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Mar 2, 2020

Welcome to episode 27.  Last week, we explored the importance of savouring - not just food but moments and experiences.  So let’s talk a little more about the importance of experiences.

Do you go out of your way to create enjoyable experiences for yourself, the people you love, and your students? Do you spend your money and any free time you have on experiences or possessions? I’ll admit I am a bit of a shopaholic - though it’s a habit I am working on curbing - but as I’ve got older, I have found I increasingly value experiences, especially if I can share these with the people I love.  Whether it’s an evening spent with friends, watching a favourite TV show with family members, or going for a walk in nature by myself, it’s those experiences that bring me the most joy and contentment, and that ground me when I find life hectic, stressful or worrying.

Research (1) has shown that spending time and money on experiences rather than possessions is linked to increased happiness.  One piece of research (2) which involved a number of separate studies looked at whether extraordinary or ordinary experiences make us happier and found that this very much depends on age - specifically how much time we have ahead of us.  The researchers found that younger people generally value extraordinary experiences more, whereas as we get older, we tend to value the ordinary everyday experiences.  Yet another piece of research (3) found that when we spend money on experiences - or indeed on other people, incidentally - this promotes happiness because it enhances our social relationships.

So how can this research help your personal flourishing?  Have a think about the experiences that have brought you joy, serenity or allowed you to reminisce happily time and time again.  Consider whether these were everyday ordinary experiences or extraordinary life moments.  What do these experiences have in common?  Can you deliberately bring more of these kinds of moments and experiences into your life?

And how about your students’ flourishing? Perhaps, in conjunction with conversations about savouring, you can help them focus on the experiences that they find helpful to their wellbeing. When it comes to your lessons, can you build in some exciting experiences to make those lessons more fun and more memorable?  I know one physics teacher who brings so much excitement into his lessons.  I’ve never been interested in physic, but I think if he’d been my teacher when I was at school, I may have viewed the subject very differently!  I also remember a Year 9 class in my second year of teaching - it was a school where, until Year 8, all students studied two foreign languages, but afterwards, only those who did particularly well in languages carried on with both; the others just continued with one language.  Year 9 was a bit of an anomaly though - students carried on with a second language, but those that weren’t considered to be gifted in languages were not assessed in any way in their second language.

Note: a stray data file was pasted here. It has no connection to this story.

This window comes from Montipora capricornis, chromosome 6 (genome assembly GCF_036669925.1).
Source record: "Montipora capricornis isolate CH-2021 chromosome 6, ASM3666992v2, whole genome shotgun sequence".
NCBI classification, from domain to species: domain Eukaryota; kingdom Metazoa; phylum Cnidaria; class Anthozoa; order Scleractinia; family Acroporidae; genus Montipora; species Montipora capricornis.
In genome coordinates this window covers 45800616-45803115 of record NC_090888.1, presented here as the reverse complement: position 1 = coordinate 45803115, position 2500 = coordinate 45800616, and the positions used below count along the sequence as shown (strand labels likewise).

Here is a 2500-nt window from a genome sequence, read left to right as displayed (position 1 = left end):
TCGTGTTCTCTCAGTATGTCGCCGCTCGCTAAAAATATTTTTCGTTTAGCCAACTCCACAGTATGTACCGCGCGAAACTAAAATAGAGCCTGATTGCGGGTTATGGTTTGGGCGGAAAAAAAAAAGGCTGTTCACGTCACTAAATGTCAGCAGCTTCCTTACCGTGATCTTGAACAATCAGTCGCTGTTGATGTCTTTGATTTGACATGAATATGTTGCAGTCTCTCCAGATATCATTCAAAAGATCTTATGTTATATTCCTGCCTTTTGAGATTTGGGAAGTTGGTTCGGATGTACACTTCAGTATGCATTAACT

After my initial confusion and panic about what to teach that particular Year 9 class, I realised that this gave me immense freedom: No compulsory curriculum or learning objectives, no exams, no restrictions!  I could have fun with language lessons with this group.  So I made the lessons fun, with lots of language games.  Learning a language, for this group of students, became fun, rather than a means to an end.  These were students that didn’t generally engage very well with education, but in this particular lesson, they had fun, and made tremendous progress in their language learning. 

I’d like to think that, had I stayed in the teaching profession longer and gained more experience, I could have found a way to bring that element of fun to my other lessons, too.  I see plenty of teachers who do this very well.  If you can turn more of your lessons into ‘experiences’ for your students, you will not only make them more memorable and help your students’ learning, but you may support their wellbeing in the process, too.

Let me know how you bring ‘experiences’ into your life and your teaching.  I love to hear your stories! 

And, as always, I look forward to catching up with you next week.  Until we speak again, For Flourishing’s Sake, have a great week!



  1. Mogilner, C. and Norton, M.I., 2016. Time, money, and happiness. Current Opinion in Psychology10, pp.12-16.
  2. Bhattacharjee, A. and Mogilner, C., 2014. Happiness from ordinary and extraordinary experiences. Journal of Consumer Research41(1), pp.1-17.
  3. Yamaguchi, M., Masuchi, A., Nakanishi, D., Suga, S., Konishi, N., Yu, Y.Y. and Ohtsubo, Y., 2016. Experiential purchases and prosocial spending promote happiness by enhancing social relationships. The Journal of Positive Psychology11(5), pp.480-488.